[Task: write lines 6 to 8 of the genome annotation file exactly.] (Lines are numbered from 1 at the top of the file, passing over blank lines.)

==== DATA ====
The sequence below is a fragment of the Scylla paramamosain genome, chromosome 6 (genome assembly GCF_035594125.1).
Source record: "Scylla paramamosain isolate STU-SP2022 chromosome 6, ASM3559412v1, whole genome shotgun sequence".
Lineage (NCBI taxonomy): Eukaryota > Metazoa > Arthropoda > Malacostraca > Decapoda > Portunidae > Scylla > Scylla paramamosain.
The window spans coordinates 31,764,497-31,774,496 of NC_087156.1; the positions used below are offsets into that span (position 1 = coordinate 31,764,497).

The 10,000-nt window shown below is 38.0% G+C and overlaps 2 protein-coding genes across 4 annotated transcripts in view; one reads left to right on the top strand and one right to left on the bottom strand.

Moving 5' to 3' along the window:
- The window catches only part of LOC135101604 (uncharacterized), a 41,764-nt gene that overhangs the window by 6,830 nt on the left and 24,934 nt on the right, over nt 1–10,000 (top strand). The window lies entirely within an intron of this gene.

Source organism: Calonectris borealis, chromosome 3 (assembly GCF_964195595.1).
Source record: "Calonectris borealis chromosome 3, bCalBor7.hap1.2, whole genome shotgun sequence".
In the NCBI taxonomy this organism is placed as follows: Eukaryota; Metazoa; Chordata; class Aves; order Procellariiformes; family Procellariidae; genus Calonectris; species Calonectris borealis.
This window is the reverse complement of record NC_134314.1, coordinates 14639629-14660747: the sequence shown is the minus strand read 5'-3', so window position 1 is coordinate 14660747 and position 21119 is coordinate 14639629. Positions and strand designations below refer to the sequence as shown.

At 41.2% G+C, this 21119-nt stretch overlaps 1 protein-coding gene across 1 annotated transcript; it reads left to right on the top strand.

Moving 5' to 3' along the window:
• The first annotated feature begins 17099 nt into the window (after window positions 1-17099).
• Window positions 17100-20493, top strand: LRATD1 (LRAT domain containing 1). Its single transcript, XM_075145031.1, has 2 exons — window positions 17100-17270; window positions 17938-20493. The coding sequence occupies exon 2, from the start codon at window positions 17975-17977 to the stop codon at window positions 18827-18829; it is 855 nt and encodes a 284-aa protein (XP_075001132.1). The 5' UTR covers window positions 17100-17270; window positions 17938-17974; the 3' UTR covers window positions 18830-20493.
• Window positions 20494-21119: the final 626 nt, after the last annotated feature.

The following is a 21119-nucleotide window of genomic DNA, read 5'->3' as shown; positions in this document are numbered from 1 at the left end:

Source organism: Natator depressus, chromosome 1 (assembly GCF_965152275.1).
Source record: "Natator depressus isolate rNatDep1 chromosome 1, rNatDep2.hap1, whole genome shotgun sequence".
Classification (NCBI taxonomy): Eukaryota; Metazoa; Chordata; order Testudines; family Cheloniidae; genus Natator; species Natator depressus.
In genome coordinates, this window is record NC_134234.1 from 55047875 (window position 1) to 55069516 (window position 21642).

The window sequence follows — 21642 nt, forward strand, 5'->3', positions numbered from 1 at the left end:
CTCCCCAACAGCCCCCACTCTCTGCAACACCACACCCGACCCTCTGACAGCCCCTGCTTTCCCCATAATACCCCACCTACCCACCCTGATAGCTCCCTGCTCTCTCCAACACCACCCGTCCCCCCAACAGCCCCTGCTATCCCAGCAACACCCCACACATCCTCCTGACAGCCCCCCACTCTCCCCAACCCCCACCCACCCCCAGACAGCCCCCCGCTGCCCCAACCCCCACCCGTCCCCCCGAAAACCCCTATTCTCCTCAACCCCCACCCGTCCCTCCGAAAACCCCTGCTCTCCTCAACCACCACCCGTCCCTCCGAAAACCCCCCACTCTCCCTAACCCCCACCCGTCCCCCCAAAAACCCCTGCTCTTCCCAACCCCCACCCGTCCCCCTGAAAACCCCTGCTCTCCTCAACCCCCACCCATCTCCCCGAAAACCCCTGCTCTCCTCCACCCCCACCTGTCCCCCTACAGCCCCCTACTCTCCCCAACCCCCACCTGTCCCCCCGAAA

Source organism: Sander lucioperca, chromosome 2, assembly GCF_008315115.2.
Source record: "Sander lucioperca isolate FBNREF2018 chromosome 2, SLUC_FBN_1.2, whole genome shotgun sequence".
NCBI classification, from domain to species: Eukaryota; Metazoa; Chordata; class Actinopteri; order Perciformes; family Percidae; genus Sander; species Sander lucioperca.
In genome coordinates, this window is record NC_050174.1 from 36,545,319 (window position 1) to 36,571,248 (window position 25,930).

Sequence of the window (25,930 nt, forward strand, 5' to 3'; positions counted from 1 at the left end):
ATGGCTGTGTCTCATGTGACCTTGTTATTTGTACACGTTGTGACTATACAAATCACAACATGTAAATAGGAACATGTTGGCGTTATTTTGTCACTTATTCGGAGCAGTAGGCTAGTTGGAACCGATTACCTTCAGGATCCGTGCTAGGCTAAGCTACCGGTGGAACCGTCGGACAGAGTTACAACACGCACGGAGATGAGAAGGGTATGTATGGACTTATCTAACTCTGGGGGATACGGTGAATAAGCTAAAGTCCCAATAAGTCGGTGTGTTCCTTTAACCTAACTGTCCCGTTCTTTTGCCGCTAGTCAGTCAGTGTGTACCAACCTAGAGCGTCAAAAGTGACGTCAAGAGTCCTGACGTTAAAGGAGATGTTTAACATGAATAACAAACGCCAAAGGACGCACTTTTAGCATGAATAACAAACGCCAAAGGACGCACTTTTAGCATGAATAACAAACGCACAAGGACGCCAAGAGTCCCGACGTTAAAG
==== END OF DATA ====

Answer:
Moving 5' to 3' along the window:
- The window catches only part of LOC135101604 (uncharacterized), a 41,764-nt gene that overhangs the window by 6,830 nt on the left and 24,934 nt on the right, over nt 1–10,000 (top strand). The window lies entirely within an intron of this gene.

Source organism: Calonectris borealis, chromosome 3 (assembly GCF_964195595.1).